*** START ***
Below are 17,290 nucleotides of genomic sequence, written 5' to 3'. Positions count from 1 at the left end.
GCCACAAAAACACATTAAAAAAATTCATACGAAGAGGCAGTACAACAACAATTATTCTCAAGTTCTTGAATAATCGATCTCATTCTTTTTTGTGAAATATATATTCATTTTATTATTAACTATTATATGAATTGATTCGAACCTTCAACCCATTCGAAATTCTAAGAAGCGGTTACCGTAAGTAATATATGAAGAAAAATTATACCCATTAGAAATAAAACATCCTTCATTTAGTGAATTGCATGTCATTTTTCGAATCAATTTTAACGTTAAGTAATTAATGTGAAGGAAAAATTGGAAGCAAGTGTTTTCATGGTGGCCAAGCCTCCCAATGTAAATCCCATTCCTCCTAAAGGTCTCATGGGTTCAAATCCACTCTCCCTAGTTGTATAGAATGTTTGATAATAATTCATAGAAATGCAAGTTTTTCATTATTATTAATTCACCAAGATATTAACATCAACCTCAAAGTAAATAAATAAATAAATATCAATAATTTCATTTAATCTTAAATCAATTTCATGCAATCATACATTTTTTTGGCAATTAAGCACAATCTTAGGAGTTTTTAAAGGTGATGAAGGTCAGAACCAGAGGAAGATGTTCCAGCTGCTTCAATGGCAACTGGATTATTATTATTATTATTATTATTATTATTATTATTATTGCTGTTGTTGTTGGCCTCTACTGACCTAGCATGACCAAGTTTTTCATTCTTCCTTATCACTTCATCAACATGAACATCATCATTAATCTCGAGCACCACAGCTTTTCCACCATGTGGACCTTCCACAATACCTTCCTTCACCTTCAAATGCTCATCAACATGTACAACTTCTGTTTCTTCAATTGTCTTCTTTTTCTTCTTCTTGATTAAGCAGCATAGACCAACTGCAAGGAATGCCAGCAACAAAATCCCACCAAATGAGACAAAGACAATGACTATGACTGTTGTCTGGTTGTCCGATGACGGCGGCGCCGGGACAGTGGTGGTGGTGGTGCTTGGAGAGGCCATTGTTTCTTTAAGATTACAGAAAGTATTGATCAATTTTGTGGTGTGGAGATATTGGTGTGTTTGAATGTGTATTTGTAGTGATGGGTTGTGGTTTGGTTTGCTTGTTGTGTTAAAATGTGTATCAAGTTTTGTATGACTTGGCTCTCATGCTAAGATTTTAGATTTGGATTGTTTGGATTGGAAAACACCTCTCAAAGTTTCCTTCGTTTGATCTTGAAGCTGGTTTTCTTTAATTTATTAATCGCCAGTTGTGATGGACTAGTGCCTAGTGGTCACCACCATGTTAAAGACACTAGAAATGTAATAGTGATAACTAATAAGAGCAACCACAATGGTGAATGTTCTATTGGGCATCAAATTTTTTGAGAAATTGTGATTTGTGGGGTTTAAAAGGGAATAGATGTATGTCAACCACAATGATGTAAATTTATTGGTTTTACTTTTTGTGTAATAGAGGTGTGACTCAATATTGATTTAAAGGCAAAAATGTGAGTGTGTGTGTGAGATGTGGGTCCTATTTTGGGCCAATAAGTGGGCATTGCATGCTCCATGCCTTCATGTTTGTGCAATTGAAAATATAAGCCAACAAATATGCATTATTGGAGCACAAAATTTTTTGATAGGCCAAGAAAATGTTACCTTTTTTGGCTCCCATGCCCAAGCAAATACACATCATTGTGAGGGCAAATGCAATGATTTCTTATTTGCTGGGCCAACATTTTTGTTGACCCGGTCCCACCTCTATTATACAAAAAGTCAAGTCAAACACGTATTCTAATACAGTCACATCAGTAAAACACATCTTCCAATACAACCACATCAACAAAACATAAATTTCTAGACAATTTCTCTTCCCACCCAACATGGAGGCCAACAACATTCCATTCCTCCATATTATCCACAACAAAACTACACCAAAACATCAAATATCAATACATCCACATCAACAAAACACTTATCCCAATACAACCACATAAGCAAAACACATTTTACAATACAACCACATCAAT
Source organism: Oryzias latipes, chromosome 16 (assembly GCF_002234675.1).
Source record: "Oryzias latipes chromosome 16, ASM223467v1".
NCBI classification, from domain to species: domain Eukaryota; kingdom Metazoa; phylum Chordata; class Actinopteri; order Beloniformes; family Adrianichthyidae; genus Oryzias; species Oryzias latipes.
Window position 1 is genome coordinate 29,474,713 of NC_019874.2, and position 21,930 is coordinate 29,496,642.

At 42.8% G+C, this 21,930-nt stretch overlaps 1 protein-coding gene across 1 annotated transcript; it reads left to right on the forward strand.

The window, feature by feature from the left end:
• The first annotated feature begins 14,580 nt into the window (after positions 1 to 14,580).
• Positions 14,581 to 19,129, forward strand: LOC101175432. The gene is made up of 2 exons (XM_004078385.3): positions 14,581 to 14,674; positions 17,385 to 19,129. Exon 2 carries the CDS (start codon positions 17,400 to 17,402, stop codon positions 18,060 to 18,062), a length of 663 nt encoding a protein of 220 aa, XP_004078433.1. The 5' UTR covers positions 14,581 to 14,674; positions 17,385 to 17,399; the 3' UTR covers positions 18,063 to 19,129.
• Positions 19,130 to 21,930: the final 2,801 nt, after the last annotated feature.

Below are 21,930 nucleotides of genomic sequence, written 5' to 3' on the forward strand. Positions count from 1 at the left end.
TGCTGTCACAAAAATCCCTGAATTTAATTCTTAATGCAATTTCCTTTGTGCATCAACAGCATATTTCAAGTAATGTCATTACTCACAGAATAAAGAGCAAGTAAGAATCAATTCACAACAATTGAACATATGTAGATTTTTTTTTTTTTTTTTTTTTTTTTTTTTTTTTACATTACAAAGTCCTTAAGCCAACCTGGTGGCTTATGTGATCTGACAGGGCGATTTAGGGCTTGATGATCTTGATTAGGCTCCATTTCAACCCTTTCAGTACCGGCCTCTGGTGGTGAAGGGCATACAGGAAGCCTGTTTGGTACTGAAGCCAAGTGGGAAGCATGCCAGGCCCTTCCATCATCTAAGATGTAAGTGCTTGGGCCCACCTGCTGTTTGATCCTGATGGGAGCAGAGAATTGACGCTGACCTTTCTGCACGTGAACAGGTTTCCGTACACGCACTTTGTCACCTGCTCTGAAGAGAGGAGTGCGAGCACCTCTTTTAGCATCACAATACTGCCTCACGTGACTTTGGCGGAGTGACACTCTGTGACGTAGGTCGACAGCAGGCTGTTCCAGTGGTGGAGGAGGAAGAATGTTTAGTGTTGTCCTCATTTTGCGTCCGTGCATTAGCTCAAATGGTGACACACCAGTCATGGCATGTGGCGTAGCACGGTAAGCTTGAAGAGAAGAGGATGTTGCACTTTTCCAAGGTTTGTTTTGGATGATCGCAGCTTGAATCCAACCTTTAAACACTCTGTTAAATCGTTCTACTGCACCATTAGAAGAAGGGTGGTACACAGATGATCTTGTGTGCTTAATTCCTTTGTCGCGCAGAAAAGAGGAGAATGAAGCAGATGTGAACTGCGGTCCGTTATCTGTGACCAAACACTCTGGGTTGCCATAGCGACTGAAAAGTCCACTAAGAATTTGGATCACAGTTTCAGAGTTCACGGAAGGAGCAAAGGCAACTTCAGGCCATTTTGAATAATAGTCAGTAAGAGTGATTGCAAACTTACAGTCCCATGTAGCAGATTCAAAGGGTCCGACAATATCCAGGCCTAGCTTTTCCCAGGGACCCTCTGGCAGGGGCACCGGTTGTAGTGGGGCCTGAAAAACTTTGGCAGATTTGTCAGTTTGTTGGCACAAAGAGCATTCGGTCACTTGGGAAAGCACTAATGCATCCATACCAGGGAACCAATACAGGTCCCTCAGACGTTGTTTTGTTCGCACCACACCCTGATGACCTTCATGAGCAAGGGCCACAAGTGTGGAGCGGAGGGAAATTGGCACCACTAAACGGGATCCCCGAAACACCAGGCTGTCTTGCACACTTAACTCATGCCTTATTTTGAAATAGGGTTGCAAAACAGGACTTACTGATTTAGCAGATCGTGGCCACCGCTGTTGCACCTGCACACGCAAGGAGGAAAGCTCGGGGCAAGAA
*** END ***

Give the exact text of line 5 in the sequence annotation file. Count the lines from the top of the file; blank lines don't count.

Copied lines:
NCBI classification, from domain to species: domain Eukaryota; kingdom Metazoa; phylum Chordata; class Actinopteri; order Beloniformes; family Adrianichthyidae; genus Oryzias; species Oryzias latipes.